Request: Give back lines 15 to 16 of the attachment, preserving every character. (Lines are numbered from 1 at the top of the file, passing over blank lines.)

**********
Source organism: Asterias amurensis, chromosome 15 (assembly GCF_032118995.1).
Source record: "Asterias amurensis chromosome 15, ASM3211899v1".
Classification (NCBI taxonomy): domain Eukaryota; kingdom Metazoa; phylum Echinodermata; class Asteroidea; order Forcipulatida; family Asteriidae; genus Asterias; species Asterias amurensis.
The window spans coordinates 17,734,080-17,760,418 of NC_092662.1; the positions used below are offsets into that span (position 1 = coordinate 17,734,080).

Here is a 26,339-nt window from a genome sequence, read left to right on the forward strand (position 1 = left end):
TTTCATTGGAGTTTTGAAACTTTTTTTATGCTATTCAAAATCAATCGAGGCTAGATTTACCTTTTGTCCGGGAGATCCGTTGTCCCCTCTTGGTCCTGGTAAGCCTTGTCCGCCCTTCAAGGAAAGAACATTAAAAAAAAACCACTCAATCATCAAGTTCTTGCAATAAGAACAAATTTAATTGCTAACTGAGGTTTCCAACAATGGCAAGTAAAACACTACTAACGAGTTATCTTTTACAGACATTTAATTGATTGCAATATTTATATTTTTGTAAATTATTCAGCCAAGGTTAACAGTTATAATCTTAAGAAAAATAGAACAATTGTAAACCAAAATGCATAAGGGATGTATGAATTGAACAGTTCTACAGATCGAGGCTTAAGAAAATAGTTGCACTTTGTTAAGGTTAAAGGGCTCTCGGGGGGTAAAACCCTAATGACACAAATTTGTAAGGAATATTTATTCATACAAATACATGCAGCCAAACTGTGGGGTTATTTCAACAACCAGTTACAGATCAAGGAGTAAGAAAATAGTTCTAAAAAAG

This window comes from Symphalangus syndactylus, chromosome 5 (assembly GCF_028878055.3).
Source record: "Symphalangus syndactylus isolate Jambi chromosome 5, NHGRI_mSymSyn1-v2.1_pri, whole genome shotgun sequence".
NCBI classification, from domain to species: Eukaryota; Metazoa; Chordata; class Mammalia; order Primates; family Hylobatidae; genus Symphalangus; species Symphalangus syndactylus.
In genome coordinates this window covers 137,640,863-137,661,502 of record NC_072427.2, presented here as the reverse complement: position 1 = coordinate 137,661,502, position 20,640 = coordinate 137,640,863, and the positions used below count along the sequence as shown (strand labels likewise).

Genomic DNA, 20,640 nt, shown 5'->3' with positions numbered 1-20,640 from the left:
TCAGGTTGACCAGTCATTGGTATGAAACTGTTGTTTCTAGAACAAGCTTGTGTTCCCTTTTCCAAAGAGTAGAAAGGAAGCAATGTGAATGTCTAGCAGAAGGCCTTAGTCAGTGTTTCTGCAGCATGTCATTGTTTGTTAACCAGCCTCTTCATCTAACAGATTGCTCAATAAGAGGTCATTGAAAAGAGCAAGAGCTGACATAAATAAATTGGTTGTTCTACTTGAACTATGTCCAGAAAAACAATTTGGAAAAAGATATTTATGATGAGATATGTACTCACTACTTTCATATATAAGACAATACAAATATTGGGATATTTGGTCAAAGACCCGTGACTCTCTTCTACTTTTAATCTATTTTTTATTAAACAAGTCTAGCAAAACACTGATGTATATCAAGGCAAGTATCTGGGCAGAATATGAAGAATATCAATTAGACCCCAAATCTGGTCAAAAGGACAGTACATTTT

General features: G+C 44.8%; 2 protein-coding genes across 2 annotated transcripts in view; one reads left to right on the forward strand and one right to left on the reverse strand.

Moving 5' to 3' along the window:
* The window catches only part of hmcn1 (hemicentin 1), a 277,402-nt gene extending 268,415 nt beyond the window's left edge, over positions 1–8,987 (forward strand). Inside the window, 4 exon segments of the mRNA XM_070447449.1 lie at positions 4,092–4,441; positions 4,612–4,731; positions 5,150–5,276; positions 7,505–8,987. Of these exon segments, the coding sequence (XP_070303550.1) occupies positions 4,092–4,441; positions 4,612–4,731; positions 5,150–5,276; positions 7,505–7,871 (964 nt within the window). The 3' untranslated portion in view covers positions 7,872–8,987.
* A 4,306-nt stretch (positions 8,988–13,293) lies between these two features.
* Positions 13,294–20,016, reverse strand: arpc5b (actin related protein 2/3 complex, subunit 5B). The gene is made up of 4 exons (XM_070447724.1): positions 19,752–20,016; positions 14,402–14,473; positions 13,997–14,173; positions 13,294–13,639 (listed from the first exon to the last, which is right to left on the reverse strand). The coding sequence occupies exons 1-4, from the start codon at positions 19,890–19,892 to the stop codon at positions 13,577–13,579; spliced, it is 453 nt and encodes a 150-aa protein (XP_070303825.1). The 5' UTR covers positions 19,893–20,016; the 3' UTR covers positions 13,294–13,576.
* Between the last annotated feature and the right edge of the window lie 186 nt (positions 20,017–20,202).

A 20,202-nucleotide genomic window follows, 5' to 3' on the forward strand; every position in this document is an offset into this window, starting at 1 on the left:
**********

* The window catches only part of hmcn1 (hemicentin 1), a 277,402-nt gene extending 268,415 nt beyond the window's left edge, over positions 1–8,987 (forward strand). Inside the window, 4 exon segments of the mRNA XM_070447449.1 lie at positions 4,092–4,441; positions 4,612–4,731; positions 5,150–5,276; positions 7,505–8,987. Of these exon segments, the coding sequence (XP_070303550.1) occupies positions 4,092–4,441; positions 4,612–4,731; positions 5,150–5,276; positions 7,505–7,871 (964 nt within the window). The 3' untranslated portion in view covers positions 7,872–8,987.
* A 4,306-nt stretch (positions 8,988–13,293) lies between these two features.